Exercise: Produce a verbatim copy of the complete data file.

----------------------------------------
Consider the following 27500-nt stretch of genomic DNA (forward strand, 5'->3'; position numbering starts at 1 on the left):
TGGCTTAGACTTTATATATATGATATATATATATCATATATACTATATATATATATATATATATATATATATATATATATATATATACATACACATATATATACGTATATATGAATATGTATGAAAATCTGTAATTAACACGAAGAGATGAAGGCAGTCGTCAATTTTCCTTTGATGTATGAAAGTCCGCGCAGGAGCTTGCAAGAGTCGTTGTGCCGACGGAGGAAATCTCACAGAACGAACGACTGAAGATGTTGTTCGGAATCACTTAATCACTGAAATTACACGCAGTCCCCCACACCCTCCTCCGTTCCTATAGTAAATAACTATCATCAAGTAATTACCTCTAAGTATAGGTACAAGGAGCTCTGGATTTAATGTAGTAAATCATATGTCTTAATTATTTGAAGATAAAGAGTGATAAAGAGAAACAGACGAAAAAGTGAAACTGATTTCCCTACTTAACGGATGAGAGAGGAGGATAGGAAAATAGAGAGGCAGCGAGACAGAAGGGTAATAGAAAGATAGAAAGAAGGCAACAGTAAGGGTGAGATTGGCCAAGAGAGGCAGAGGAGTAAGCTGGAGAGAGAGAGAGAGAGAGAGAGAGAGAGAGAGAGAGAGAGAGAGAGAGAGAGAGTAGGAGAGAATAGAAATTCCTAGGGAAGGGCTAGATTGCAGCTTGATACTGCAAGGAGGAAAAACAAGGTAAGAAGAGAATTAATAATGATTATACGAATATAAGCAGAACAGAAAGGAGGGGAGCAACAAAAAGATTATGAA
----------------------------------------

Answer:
Consider the following 27500-nt stretch of genomic DNA (forward strand, 5'->3'; position numbering starts at 1 on the left):
TGGCTTAGACTTTATATATATGATATATATATATCATATATACTATATATATATATATATATATATATATATATATATATATATATACATACACATATATATACGTATATATGAATATGTATGAAAATCTGTAATTAACACGAAGAGATGAAGGCAGTCGTCAATTTTCCTTTGATGTATGAAAGTCCGCGCAGGAGCTTGCAAGAGTCGTTGTGCCGACGGAGGAAATCTCACAGAACGAACGACTGAAGATGTTGTTCGGAATCACTTAATCACTGAAATTACACGCAGTCCCCCACACCCTCCTCCGTTCCTATAGTAAATAACTATCATCAAGTAATTACCTCTAAGTATAGGTACAAGGAGCTCTGGATTTAATGTAGTAAATCATATGTCTTAATTATTTGAAGATAAAGAGTGATAAAGAGAAACAGACGAAAAAGTGAAACTGATTTCCCTACTTAACGGATGAGAGAGGAGGATAGGAAAATAGAGAGGCAGCGAGACAGAAGGGTAATAGAAAGATAGAAAGAAGGCAACAGTAAGGGTGAGATTGGCCAAGAGAGGCAGAGGAGTAAGCTGGAGAGAGAGAGAGAGAGAGAGAGAGAGAGAGAGAGAGAGAGAGAGAGAGAGAGAGTAGGAGAGAATAGAAATTCCTAGGGAAGGGCTAGATTGCAGCTTGATACTGCAAGGAGGAAAAACAAGGTAAGAAGAGAATTAATAATGATTATACGAATATAAGCAGAACAGAAAGGAGGGGAGCAACAAAAAGATTATGAA